• $\begingroup$ Yes, but do you mean that we can re-write: "First, unless my statistics is failing me, a SD less than 1.0 is not significant"? I thought that the comment means "First, unless my statistics is failing me, $ < 1.0 \cdot \sigma$ is not significant"...$se$ will always be less than 1.0 SD for any reasonable sample size, so it is strange that reviewer made this mistake. $\endgroup$ Mar 14, 2016 at 14:24
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    $\begingroup$ The SD has no direct connection to a significance test, except through the SE, and there's no magical significance threshold at SE=1. More broadly, the whole point of that site is that reviewers sometimes say obnoxious, baffling, or downright stupid things and the post you quoted is an example of all three. I wouldn't look there for advice about academic writing or stats; it's meant to let people blow off steam. $\endgroup$ Mar 14, 2016 at 14:31
  • $\begingroup$ Thank you! Yes, now it is clear. I thought there is more sophisticated statistical issue in this post, but overestimated the smartness of the reviewer. $\endgroup$ Mar 14, 2016 at 14:33

It's unclear without more information. Here's an example where the standard deviation is less than 1.0, but the test is significant:

# draw 100 samples from two random Normal distributions with small standard deviations,
#  with different means:
x  <- rnorm(100, 1, .5)
x2 <- rnorm(100, 3, .5)

# note the standard deviation of the difference in means that will be tested:

# here's the significant result:
t.test(x, x2)

Does that help?

  • $\begingroup$ Yes, it may be an explanation. However, I read "less than 1.0 SD" as $< 1.0 \cdot \sigma$, not $\sigma < 1.0$. $\endgroup$ Mar 14, 2016 at 13:38
  • $\begingroup$ My mistake! I misread that. $\endgroup$ Mar 14, 2016 at 13:40
  • $\begingroup$ No, you may be right and it may be an answer. But it would be completely stupid for the reviewer. $\endgroup$ Mar 14, 2016 at 13:41
  • $\begingroup$ I guess it's difficult to guess what the reviewer was meaning (they probably didn't know themselves). As such it's hard to come up with a definite answer...fun website though. $\endgroup$ Mar 14, 2016 at 14:10

Most likely the reviewer means that your parameter is closer than one standard deviation to the null hypothesis value. For instance, your regression slope coefficient is 0.5 while its standard deviation is 1. I emphasized to assume that the reviewer is using the correct standard deviation, i.e. adjusted to the sample size blah-blah. In this case if you're testing whether there is a slope in the regression, you compare 0.5 to 0, and observe that it's closer than the standard deviation.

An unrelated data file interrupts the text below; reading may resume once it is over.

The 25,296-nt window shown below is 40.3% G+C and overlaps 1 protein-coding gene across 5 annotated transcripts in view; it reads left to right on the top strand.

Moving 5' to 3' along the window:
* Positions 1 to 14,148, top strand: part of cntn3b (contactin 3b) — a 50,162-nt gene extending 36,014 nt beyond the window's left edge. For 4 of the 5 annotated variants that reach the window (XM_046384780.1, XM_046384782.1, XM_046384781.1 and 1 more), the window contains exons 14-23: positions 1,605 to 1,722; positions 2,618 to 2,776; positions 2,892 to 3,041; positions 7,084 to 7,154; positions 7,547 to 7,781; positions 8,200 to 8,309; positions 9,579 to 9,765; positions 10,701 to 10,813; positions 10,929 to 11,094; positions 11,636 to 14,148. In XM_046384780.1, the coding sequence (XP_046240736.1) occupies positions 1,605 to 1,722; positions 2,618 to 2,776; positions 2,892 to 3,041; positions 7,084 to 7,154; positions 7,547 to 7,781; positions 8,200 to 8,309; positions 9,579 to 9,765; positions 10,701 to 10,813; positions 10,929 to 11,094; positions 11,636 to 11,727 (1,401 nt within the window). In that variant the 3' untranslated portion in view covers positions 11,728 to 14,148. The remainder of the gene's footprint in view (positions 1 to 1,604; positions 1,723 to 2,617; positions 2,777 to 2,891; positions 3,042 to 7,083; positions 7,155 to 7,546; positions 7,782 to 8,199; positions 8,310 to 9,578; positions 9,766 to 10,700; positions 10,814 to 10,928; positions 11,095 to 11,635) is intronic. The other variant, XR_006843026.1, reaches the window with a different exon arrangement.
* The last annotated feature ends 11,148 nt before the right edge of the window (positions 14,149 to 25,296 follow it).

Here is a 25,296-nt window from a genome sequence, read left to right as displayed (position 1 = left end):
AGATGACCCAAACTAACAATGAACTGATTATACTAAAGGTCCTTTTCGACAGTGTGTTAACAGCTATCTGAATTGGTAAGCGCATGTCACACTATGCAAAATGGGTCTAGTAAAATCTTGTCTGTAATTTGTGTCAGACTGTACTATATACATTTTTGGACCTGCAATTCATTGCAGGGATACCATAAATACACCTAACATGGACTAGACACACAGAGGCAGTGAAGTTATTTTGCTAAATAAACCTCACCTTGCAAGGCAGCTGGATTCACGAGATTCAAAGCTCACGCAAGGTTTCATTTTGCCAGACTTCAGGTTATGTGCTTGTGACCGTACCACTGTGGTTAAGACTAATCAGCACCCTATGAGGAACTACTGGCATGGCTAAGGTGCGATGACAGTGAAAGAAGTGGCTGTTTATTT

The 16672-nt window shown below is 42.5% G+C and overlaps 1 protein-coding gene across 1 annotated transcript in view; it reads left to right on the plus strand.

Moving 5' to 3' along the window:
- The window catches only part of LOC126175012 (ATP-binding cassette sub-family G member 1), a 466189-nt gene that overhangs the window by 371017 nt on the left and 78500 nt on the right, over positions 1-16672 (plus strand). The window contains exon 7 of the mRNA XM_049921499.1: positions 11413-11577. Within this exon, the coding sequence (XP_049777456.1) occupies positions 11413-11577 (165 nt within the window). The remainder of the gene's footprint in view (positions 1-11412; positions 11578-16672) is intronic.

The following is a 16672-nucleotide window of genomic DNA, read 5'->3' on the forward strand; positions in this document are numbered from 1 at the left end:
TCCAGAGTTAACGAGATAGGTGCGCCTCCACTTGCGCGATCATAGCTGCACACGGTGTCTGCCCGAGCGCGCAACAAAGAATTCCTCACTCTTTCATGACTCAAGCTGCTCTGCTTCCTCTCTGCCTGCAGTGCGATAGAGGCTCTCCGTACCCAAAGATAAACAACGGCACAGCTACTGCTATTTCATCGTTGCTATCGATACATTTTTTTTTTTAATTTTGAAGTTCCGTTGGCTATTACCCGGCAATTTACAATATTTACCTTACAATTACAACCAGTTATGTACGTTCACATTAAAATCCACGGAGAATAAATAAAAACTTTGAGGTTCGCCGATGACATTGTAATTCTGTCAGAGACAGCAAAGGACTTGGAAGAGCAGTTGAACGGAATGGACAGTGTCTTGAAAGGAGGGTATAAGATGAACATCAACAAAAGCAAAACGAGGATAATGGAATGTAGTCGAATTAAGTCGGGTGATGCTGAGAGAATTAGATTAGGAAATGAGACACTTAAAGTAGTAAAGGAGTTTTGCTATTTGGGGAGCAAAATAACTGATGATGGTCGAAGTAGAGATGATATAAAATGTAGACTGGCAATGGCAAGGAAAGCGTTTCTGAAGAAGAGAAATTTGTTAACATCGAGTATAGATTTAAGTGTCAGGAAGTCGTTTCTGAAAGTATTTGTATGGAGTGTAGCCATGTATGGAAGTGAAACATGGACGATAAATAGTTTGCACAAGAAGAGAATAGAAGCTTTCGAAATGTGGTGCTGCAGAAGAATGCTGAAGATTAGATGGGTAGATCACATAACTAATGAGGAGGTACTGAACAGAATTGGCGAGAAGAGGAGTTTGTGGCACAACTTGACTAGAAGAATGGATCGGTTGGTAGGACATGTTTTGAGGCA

For instance, consider gamma distribution with parameters $\alpha=0.1$ and $\beta=10000$, its mean is 1000 and $\sigma=3162$. If you test the distance between the mean and 1e-10 then the one tailed test would give you 5% significance. It's very skewed distribution.

Can you construct an example where p-value is significant while the distance is less than the standard deviation? Yes, of course. However, in most regressions this simple heuristic based on the standard deviations works fine. Moreover, to determine significance, you usually have to assume the probability distribution. While a simple comparison to the standard deviation does not require any assumptions on distributions. Therefore, I'd side with your reviewer in this case. Unless you have reasons to believe that she can't calculate the appropriate standard deviation of the parameter, which is unlikely (why would a reviewer be incompetent?).

Also, in applied work folks (like myself) speak in terms of standard deviations all the time. For instance, when talking about the accuracy of an instrument or economic significance of the coefficient. It's a very good measure of the dispersion.

  • $\begingroup$ How can $p$-value of a regression coefficient $\beta$ be significant (I guess you mean $p<0.05$ that $\beta=0$) if standard error of $\hat \beta$ is larger than $\hat \beta$? $\endgroup$
    – amoeba
    Mar 2, 2017 at 21:52
  • $\begingroup$ @amoeba, maybe a very skewed distribution and one tailed test? I need to think about this $\endgroup$
    – Aksakal
    Mar 3, 2017 at 0:11
  • $\begingroup$ Isn't your first paragraph describing the standard error of the parameter (i.e., its SD "corrected" by the square root of N) and not its raw standard deviation? With enough data, I'd expect it would be possible to confidently test a coefficient of 0.5 with an SD of 1.0 against a null hypothesis of zero and reject it. The higher spread may make the interpretation more complicated, but it certainly doesn't rule out significance. $\endgroup$ Mar 3, 2017 at 0:45
  • $\begingroup$ @MattKrause, you don't always have enough data. In physics I often had enough data, in business it depends. In marketing you often can get a lot of data, in economics almost never. $\endgroup$
    – Aksakal
    Mar 3, 2017 at 0:48